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Issues bigger than the government

Aug 07,2017 - Last updated at Aug 07,2017

The rumour mill in Jordan is churning out news by the hour. People are exposed to all sorts of information, misinformation and disinformation. They receive on their mobiles jokes, articles, critiques and short video clips. 

The item which is grabbing people’s attention is whether Prime Minister Hani Mulki’s government is staying or leaving.

Some rumours predict a speedy resignation instigated by the deep humiliation which the vast majority of Jordanians endured after an Israeli embassy guard shot dead two Jordanians in cold blood.

That feeling was given a fillip by the Jordanian government’s wobbly handling of the affair allowing the killer to leave the country without consulting with concerned legal authority.

That hurt feeling was rubbed in by Israeli Prime Minister Benjamin Netanyahu when he received the killer, hugged him and plodded him to go and spend time with his girlfriend. 

The whole incident eventually evinced good results. The Israeli government, buckling under Palestinian, American and Jordanian pressure, removed all electronic detectors and cameras from the entrances to Al Aqsa Mosque. Eventually, they also lifted the age limit of the entrants. 

The current Cabinet of Jordan is now put under pressure by some parties to resign. Of course, King Abdullah is in a position to sack the government. Parliament cannot cast a vote of confidence during an extraordinary session. The earliest time, it can do that is in October. The government may feel incapacitated and succumbs to public pressure and chooses voluntarily to resign.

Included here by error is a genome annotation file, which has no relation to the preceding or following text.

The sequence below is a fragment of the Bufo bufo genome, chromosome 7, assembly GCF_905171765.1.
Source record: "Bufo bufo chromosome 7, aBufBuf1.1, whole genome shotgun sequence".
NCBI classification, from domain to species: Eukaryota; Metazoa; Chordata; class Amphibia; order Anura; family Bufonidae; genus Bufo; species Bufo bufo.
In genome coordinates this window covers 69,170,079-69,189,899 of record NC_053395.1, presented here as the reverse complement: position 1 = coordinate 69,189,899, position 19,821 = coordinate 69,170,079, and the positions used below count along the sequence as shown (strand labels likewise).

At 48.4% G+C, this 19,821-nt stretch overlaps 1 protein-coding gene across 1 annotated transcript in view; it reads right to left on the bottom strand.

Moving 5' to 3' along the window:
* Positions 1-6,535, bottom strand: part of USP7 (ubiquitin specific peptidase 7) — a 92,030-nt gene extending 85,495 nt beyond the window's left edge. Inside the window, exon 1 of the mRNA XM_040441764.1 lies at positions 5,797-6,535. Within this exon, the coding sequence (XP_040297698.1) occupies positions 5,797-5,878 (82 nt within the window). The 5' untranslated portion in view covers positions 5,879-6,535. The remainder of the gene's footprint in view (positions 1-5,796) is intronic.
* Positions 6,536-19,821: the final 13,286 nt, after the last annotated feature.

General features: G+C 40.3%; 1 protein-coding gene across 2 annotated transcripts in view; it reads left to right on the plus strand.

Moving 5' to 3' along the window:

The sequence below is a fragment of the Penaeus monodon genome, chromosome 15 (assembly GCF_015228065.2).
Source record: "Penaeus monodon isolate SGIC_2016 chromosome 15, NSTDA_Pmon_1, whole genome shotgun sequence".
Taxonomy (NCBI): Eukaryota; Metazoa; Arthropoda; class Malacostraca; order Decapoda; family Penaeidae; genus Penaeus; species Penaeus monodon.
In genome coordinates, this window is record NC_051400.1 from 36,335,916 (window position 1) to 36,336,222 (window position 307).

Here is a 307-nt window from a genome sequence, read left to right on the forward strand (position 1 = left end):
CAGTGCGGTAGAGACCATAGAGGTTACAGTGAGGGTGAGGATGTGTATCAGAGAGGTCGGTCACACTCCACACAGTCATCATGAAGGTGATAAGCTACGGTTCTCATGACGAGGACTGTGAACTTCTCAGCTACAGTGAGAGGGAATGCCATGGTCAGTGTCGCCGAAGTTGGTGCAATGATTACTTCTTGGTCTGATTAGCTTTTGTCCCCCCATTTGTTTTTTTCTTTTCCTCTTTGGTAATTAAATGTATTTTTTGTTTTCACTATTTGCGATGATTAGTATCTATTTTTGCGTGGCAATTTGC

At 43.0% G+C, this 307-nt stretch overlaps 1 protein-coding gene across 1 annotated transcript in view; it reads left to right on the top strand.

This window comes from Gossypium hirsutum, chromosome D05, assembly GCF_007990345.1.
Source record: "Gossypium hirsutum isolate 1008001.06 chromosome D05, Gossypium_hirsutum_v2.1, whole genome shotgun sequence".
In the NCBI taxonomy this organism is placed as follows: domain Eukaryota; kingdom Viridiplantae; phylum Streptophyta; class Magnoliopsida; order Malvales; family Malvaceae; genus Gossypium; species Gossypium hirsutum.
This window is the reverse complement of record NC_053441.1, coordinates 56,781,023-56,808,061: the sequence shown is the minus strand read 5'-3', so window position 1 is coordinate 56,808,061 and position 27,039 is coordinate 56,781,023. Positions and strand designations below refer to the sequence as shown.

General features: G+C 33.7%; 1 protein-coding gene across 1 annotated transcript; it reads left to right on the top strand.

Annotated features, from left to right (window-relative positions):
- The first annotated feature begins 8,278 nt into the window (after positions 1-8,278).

The King visited the Prime Ministry last week and voiced confidence in the Cabinet, thus alienating any notions of quick departure. Moreover, the King insists that governments should stay on for at least one parliamentary cycle of four years.

The previous government of Abdullah Ensour withstood all the pressure to resign after it adopted stringent economic measures. Yet, it survived for four years. His Majesty would like to see this tradition dig its roots in the shifty Jordanian political scene.

Moreover, the King has so much on his plate. First and for most is the urge to deal with the Palestinian issue, which could eventually boil over as a result of expansion of Israeli colonies in the West Bank or encroachments on the holy places in Jerusalem, or as a result of a potential war in the region between Israel and Hizbollah or Hamas or both.

The other issue, of course, is the deep rift among the Gulf Cooperation Council (GCC) countries. If it goes on unchecked it could lead to catastrophic political and economic results. Jordan, which is dependent on its economic partners in the GCC stands to lose a lost if the GCC broke asunder. 

Terrorism is another challenge. The military defeat of Daesh and Al Nusra may change into a war of attrition, forcing Jordan’s army and security forces to remain vigilant and in constant state of mobilisation. 

 

Changing the government would only happen if the King reaches the opinion that its continuity poses a threat, or if the people in Jordan insist on its departure. Both of these possibilities, and as far as I can see, are not happening. The current Cabinet of Mulki has an opportunity to serve until the dissolution of Parliament.

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